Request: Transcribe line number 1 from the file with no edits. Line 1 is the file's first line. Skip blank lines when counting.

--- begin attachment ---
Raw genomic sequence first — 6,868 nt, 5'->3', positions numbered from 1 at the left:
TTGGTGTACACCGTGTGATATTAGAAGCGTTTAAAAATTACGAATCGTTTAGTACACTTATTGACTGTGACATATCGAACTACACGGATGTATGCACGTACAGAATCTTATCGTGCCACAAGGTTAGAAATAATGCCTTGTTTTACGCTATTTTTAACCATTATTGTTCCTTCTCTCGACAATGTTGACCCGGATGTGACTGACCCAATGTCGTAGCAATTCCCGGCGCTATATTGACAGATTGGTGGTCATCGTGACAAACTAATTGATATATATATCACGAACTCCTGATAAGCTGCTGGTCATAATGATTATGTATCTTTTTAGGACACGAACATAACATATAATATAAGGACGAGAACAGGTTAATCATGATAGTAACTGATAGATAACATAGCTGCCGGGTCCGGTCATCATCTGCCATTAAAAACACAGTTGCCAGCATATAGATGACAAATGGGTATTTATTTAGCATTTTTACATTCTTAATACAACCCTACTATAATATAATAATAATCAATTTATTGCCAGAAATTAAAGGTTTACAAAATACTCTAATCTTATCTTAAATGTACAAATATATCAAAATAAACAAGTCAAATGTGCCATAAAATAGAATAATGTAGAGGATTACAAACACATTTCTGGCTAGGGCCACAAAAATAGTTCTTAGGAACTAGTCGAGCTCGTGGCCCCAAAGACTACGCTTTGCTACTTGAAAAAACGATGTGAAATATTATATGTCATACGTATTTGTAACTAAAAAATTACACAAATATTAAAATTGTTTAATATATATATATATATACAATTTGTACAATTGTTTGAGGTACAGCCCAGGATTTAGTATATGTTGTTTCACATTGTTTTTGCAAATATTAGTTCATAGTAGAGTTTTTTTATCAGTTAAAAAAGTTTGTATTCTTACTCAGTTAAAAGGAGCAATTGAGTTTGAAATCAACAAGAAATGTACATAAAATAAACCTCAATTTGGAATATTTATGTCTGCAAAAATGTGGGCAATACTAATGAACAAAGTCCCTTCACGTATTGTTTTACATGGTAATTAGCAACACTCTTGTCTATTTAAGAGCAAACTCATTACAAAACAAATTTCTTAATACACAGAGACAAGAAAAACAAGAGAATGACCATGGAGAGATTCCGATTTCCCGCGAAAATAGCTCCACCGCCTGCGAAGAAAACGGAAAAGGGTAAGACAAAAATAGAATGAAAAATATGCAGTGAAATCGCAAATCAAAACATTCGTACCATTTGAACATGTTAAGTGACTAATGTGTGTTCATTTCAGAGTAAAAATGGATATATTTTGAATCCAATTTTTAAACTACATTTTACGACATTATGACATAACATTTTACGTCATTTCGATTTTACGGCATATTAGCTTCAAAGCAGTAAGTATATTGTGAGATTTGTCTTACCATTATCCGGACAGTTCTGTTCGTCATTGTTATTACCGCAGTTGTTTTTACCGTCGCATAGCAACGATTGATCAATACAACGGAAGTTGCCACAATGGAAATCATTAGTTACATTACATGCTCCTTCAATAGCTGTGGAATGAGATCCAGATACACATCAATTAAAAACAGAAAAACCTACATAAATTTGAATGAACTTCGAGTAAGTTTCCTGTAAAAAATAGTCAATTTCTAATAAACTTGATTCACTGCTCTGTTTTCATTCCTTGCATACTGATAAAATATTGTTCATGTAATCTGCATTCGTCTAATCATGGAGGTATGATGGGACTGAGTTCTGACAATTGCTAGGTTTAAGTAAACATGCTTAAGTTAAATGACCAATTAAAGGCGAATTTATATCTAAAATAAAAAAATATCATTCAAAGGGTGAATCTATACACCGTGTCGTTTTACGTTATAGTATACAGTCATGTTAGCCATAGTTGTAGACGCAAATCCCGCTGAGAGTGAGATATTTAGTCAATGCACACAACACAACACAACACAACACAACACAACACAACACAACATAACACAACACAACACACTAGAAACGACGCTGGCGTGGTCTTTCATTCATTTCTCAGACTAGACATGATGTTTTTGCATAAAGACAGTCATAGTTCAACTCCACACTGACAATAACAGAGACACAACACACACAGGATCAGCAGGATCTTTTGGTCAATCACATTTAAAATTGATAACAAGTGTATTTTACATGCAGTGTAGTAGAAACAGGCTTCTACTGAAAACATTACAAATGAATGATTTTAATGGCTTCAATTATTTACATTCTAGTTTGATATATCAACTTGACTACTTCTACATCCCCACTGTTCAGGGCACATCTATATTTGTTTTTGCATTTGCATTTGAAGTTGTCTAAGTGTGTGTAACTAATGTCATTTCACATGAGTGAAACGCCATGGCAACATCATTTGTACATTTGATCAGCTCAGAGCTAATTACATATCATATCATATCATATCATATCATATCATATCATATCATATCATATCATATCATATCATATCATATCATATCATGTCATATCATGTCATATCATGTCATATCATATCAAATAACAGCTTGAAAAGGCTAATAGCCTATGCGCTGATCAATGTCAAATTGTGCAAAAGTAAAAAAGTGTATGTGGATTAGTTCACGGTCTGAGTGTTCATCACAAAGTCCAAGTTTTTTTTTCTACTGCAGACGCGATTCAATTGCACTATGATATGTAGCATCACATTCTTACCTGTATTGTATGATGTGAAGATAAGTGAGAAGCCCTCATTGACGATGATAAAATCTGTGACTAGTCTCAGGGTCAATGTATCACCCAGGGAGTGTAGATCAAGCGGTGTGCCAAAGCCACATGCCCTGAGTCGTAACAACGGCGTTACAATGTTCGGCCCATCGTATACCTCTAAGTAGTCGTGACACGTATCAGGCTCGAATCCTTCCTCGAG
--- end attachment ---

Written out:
Raw genomic sequence first — 6,868 nt, 5'->3', positions numbered from 1 at the left: